Rationale: Nicotine is almost universally believed to be the primary agent motivating tobacco smoking and the main impediment to cessation. A principal argument in support of the presumed reinforcing properties of nicotine is that smokers self-administer pure nicotine. However, the evidence for nicotine self-administration in smokers has not been critically examined.
Objectives: To review and examine the empirical basis for the assertion that smokers self-administer pure nicotine.
Methods: We reviewed all the studies we were able to locate that are cited as demonstrating self-administration of nicotine, isolated from tobacco, in normal smokers and non-smokers. These studies investigated self-administration of intravenous nicotine, nicotine gum and nicotine spray. Using the authors' own criteria, we examined whether these studies in fact demonstrate nicotine-self administration.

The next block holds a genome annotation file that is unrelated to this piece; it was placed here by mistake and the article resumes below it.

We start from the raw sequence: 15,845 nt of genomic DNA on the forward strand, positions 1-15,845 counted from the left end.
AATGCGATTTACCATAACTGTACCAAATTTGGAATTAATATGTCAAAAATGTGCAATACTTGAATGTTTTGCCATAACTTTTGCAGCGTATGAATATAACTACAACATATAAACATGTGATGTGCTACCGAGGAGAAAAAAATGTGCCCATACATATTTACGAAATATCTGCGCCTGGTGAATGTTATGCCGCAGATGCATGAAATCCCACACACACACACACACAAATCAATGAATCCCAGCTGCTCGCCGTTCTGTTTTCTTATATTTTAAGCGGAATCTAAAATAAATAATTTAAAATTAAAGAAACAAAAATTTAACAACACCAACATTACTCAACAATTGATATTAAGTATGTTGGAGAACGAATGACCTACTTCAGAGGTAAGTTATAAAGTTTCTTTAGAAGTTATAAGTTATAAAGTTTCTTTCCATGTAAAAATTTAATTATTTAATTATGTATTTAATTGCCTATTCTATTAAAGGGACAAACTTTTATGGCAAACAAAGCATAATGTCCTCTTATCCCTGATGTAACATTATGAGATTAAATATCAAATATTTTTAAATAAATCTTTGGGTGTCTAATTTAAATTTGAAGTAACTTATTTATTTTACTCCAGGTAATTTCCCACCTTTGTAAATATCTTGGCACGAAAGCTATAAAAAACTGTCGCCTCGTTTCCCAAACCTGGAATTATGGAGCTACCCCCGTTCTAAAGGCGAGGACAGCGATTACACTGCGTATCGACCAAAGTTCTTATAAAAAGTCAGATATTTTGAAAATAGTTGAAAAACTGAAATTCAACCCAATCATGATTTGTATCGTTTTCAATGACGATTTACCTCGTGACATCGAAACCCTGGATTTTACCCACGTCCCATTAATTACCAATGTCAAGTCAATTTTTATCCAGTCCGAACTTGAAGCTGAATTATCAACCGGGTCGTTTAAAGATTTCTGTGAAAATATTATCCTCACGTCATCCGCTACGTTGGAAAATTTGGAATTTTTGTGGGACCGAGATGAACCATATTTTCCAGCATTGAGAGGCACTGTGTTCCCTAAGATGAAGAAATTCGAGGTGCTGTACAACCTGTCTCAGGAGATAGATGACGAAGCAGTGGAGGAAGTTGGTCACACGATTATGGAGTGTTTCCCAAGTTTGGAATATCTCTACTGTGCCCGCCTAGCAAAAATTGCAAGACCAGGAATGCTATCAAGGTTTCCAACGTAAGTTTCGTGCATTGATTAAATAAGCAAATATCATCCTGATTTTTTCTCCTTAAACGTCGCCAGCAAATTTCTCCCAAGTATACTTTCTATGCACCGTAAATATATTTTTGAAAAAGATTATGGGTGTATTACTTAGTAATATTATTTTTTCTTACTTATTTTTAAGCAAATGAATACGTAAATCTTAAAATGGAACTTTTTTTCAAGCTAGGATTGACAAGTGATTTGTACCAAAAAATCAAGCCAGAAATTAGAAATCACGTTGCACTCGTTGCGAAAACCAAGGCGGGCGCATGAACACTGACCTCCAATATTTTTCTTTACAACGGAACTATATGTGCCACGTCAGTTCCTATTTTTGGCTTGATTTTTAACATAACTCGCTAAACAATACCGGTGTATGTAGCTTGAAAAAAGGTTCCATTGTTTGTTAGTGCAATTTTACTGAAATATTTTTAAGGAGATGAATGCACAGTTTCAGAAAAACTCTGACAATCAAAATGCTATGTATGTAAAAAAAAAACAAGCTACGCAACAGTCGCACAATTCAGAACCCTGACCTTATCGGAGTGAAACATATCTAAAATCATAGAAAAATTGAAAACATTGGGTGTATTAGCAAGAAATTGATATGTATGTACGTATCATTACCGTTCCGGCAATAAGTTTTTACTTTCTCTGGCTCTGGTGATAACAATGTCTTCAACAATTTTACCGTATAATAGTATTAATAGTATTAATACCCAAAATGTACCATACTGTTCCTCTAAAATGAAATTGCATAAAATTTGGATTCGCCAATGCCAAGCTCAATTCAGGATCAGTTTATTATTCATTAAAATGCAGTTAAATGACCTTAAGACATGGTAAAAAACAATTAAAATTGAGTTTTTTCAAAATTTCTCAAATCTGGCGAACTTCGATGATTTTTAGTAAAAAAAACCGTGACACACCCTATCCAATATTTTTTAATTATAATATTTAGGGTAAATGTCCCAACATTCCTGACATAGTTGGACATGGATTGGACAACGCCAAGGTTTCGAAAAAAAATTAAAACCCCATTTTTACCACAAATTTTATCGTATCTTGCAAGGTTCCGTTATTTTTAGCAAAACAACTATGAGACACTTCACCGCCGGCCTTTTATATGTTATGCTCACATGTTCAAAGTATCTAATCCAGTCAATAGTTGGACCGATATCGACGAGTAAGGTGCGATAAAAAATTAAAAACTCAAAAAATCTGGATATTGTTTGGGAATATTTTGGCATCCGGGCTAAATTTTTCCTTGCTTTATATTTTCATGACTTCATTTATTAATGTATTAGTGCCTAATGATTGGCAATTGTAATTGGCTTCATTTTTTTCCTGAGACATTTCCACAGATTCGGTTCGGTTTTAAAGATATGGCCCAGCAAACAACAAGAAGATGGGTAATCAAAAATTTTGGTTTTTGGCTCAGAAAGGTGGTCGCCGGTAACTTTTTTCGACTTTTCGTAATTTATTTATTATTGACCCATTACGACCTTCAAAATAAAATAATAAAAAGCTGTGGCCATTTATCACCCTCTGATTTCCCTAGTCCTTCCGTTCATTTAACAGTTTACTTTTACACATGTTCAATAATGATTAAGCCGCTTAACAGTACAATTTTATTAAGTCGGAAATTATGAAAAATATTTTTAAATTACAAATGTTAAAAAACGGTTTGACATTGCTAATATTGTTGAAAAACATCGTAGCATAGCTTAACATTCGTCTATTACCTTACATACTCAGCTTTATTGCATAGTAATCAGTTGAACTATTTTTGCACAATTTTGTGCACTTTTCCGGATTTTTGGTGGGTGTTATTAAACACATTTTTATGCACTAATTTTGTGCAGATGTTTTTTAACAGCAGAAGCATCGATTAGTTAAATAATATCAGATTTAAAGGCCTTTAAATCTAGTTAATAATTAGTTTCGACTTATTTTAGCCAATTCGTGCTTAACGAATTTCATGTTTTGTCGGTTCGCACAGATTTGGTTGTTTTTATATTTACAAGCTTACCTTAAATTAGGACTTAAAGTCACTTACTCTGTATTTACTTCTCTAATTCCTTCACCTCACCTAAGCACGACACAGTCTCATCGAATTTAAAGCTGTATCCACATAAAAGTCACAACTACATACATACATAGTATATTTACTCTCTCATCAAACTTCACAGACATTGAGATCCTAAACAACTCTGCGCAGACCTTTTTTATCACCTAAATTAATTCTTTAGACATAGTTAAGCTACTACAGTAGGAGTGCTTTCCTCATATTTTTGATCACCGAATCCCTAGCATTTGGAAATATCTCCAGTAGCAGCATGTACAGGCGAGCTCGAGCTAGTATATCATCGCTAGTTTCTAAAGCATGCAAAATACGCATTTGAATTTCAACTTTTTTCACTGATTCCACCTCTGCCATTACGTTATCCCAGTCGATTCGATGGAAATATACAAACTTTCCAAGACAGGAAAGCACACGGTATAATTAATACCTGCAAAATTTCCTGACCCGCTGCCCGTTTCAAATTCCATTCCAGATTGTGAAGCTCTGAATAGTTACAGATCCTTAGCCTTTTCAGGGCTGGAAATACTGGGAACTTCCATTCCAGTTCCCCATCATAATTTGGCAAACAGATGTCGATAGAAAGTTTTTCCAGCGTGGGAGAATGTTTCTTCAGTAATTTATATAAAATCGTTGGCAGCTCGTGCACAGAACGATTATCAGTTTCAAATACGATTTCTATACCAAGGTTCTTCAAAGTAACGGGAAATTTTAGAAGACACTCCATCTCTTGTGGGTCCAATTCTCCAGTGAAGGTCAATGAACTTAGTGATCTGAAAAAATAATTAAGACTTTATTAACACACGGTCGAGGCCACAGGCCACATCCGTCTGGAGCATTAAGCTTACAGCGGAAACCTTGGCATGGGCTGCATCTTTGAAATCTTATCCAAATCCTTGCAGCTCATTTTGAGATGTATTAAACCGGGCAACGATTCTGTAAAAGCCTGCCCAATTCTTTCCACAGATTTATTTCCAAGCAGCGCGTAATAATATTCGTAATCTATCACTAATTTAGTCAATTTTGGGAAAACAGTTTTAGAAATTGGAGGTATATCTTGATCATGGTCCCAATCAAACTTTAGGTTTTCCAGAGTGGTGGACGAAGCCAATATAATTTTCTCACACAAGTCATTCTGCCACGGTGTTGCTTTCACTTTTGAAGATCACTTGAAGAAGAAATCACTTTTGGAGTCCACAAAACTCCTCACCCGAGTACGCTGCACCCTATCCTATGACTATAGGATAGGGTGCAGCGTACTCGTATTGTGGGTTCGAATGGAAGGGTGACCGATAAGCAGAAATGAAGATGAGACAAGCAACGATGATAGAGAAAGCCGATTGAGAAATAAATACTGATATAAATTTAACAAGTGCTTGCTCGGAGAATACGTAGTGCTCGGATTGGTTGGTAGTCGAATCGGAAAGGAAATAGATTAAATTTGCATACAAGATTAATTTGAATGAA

Results: None of the studies we reviewed demonstrated nicotine self-administration in smokers. Both smokers and non-smokers failed to show preference for nicotine over placebo in any of these studies, including in a series of six reports of overnight abstinent smokers having access to nicotine nasal spray, a rapidly absorbed form of nicotine.
Conclusions: The common statement that smokers self-administer pure nicotine lacks empirical support. Smokers in fact do not administer pure nicotine in any of the forms studied to date, even when abstinent and presumably nicotine-deprived. This conclusion necessitates a critical re-examination of the nicotine addiction thesis.